If you've entered the Nell Trail Junior or Intermediate scholarship sections of the LearnMusicNZ Eisteddfod, you're probably already aware that you need to give an introduction a) to yourself and b) to the pieces that you're going to play.
The purpose of this is to give you valuable performance experience. These days, when you attend a concert - it is very common for the performers to engage with the audience and share a little bit about the pieces that they're going to play.
When you're preparing your introduction, keep in mind, that the goal is for your audience to get to know you a tiny bit - and more importantly, to understand the music that they're about to listen to, and what you bring to it. Please don't memorise a whole lot of biographical information about the composer of your piece from wikipedia and recite it like a robot!!!
So, I get it. Preparing one of these introductions is challenging! Because of this, I've put together a few steps that you can work through. I'm hoping that if you follow these steps, you'll end up with a short, engaging intro.
PART A - INTRODUCING YOURSELF
Introduce yourself at the start of your performance.
Figure out a couple of things that you think will be interesting for the audience to know about you and why you're learning music. Keep this brief! (10 seconds sort of thing!!)
PART B - introducing your pieces
You can either introduce all of your pieces at the start of your performance or you can introduce each piece as you go.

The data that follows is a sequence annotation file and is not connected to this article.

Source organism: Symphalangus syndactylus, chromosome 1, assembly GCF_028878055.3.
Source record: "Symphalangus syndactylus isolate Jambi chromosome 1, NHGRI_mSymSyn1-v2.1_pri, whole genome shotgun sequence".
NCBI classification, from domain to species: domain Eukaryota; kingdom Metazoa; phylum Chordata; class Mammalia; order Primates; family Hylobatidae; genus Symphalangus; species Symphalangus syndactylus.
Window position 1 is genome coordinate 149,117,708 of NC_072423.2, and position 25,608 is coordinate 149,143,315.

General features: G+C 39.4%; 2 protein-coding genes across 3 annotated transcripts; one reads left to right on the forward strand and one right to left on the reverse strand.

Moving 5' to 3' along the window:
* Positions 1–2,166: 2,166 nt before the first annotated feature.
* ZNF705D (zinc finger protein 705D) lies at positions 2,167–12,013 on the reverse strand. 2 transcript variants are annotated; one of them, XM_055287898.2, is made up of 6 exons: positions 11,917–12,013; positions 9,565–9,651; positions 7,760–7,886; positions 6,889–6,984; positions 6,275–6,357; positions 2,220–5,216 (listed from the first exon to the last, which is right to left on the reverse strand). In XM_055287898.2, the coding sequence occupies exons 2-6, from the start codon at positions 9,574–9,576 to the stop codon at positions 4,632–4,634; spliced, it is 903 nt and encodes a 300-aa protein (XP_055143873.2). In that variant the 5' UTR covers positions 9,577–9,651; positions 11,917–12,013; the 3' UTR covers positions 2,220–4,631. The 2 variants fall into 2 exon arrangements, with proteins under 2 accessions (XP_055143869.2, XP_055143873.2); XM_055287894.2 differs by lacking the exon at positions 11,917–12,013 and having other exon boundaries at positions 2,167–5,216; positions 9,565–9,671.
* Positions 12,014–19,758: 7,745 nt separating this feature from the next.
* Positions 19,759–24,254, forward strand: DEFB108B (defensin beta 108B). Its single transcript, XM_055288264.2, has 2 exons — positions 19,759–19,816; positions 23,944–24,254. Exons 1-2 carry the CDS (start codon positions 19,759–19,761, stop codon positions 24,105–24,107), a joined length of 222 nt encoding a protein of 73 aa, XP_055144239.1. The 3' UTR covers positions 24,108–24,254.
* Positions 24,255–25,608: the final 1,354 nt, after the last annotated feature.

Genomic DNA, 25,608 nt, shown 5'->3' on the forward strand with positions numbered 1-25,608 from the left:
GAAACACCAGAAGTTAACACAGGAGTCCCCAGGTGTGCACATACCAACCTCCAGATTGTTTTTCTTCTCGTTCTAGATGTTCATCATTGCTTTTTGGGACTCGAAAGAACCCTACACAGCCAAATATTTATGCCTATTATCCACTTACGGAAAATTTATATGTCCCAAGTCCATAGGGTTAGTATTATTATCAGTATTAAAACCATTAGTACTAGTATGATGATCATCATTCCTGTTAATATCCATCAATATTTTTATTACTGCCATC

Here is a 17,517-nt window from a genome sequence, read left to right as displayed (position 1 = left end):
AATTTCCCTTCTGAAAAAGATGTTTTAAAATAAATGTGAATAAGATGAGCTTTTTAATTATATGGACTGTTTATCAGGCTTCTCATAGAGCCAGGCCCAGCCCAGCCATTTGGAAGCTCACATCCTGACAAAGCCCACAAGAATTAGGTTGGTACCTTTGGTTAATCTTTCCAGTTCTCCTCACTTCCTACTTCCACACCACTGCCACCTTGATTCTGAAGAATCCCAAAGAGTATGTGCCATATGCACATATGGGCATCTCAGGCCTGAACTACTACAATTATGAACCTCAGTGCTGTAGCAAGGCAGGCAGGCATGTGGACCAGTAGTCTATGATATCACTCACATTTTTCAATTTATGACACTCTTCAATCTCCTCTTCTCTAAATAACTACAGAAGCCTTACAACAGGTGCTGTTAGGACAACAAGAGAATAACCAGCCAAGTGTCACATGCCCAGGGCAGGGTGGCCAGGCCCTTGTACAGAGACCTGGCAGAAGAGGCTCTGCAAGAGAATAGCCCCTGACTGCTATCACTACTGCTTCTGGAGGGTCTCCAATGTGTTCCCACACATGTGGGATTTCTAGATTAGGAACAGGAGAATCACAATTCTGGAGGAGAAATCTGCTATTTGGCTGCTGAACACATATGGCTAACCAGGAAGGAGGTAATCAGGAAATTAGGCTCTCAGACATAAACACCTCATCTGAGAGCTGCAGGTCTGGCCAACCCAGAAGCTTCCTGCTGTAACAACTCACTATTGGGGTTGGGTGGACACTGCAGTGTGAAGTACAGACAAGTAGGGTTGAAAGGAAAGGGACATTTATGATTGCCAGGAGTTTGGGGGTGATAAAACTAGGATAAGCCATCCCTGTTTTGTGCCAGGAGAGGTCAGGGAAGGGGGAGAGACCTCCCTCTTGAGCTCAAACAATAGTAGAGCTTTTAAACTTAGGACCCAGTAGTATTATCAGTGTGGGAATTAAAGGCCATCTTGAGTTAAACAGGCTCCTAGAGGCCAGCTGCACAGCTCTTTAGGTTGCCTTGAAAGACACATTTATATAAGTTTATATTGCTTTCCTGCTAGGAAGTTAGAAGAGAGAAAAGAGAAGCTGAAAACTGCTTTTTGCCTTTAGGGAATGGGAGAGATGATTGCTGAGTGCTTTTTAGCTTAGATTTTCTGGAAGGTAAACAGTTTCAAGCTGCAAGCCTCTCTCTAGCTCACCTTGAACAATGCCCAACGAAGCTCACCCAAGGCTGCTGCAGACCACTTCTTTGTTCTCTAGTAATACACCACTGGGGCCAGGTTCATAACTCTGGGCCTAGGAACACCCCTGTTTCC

Work through the following questions if you'd like some guidance on how to prepare the introductions to your piece:
a) Read about the composer of the piece you're playing
As you're reading, make some bullet point notes about things like: when they lived, where they're from and what things they were interested in.
b) Read about the piece you're playing
Find out if:
- the piece is about something or someone?
- if it was written at a particular time for a particular purpose?
- if it was written at a significant moment in the composer's life?
That kind of thing.
c) Reflect on the music itself
What's the mood of the music?
Is there anything signficant in the music itself that's worth mentioning?
Do you have a favourite part in the piece? Why?
What challenges you in this music.
Jot all these ideas down as bullet points.
d) Make connections with points a) b) and c)
For example things like:
If you found out that the piece was written during a period in the composer's life where things were going well, is the mood joyous?
Was the composer challenged in some way and are they bring this out in the music?
Did the composer love jazz - and so bring some jazz elements to this piece?
At this stage, if you find it challenging to write your ideas down in full sentences - you could start with making these connections as a flow chart.